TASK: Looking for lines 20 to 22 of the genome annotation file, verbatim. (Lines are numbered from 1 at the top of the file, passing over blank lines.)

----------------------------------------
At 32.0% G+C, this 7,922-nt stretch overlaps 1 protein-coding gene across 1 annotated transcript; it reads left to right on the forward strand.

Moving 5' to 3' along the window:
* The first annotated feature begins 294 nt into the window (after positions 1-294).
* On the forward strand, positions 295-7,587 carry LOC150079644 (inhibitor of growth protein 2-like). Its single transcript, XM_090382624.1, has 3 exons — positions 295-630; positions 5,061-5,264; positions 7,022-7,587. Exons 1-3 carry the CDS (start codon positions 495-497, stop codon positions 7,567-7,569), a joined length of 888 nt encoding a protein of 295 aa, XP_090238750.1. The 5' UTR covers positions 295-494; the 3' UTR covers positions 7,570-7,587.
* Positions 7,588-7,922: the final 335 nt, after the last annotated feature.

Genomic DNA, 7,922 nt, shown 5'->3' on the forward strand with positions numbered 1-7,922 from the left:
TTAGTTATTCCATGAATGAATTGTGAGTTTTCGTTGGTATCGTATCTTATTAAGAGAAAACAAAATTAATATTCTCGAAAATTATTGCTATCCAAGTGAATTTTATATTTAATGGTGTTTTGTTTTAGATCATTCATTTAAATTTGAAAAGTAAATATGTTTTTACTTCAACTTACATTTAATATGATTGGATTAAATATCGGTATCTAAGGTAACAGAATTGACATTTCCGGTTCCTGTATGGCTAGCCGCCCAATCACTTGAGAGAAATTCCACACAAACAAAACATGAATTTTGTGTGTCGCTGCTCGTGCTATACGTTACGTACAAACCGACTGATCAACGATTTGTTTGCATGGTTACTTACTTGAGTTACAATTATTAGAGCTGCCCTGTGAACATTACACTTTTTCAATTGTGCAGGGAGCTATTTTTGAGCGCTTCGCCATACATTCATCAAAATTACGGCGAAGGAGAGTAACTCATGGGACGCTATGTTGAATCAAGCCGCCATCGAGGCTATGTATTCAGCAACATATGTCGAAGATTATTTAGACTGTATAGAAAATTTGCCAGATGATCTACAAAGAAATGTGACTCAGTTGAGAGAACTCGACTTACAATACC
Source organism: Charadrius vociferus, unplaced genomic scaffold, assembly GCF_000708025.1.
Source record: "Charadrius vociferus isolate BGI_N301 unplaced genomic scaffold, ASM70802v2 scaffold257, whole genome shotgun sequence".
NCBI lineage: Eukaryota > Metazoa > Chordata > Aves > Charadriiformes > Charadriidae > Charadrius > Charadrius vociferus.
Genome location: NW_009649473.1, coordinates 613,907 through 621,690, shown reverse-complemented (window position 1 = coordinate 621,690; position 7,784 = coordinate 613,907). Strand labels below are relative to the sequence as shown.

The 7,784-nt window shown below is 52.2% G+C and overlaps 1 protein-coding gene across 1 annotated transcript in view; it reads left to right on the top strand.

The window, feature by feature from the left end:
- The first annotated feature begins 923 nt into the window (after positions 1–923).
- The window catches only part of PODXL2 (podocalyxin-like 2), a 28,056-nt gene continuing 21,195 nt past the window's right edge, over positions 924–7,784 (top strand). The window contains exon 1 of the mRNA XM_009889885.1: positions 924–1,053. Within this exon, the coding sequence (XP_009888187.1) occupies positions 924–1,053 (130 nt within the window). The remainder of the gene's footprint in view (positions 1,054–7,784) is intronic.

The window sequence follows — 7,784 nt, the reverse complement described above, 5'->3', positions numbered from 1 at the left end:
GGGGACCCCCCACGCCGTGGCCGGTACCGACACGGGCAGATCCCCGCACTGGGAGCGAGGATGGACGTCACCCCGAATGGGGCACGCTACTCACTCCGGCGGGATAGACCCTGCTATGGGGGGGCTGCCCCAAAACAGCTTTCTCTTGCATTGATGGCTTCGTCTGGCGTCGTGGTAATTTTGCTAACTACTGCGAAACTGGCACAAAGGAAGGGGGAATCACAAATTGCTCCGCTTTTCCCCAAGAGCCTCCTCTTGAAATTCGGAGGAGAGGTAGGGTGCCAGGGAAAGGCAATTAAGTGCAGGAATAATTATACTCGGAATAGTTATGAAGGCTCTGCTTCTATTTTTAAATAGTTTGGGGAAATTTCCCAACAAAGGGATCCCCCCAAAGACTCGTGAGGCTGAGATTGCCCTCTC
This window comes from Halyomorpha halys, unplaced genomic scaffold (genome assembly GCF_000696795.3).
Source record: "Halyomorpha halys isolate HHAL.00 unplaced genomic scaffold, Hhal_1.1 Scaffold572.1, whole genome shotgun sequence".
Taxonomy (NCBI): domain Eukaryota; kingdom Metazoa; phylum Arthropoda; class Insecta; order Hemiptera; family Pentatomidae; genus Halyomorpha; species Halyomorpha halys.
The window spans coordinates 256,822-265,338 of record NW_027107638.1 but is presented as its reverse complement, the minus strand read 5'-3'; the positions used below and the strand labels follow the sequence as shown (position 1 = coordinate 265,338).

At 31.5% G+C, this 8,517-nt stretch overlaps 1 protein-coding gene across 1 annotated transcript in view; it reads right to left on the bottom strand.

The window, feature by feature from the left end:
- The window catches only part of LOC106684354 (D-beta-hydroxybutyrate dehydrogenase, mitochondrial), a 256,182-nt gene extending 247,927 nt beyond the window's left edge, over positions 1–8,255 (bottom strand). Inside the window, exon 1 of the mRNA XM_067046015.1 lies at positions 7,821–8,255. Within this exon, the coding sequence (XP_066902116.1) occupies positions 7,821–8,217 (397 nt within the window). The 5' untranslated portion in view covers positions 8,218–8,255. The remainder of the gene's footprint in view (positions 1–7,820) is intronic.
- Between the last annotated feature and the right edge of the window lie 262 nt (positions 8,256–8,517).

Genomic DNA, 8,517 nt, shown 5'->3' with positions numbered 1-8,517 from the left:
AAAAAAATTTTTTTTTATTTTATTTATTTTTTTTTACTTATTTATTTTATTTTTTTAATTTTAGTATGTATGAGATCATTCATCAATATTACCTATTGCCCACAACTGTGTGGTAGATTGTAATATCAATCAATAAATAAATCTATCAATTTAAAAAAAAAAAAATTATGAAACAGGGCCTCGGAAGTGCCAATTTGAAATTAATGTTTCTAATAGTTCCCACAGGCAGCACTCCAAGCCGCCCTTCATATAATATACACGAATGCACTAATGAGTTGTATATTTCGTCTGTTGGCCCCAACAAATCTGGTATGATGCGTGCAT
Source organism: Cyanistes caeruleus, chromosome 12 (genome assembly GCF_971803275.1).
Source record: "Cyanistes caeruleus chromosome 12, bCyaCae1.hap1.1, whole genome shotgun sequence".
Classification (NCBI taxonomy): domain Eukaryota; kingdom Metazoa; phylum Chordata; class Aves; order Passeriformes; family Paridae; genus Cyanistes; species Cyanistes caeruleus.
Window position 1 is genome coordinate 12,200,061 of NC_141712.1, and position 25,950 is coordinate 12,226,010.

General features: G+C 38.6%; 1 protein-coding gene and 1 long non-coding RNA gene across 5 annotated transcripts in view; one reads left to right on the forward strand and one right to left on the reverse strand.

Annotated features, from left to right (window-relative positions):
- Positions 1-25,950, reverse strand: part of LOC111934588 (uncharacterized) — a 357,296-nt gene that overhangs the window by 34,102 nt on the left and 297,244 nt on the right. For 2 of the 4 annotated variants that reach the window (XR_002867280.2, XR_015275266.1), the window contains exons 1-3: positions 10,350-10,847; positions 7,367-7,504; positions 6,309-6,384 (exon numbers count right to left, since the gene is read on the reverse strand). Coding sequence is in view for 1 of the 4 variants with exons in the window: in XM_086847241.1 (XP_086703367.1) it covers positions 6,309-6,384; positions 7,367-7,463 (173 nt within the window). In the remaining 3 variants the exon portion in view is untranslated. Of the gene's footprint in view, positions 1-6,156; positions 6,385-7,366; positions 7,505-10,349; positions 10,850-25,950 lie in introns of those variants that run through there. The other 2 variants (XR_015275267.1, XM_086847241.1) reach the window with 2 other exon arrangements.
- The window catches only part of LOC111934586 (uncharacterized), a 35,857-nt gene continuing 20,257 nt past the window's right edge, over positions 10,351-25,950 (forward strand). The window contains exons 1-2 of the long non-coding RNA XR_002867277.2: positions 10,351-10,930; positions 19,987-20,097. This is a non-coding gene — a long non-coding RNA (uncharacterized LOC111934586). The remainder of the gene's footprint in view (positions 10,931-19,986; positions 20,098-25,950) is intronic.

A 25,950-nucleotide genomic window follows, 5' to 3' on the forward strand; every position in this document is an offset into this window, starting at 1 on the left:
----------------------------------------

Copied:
Taxonomy (NCBI): domain Eukaryota; kingdom Metazoa; phylum Arthropoda; class Insecta; order Hemiptera; family Pentatomidae; genus Halyomorpha; species Halyomorpha halys.
The window spans coordinates 256,822-265,338 of record NW_027107638.1 but is presented as its reverse complement, the minus strand read 5'-3'; the positions used below and the strand labels follow the sequence as shown (position 1 = coordinate 265,338).

At 31.5% G+C, this 8,517-nt stretch overlaps 1 protein-coding gene across 1 annotated transcript in view; it reads right to left on the bottom strand.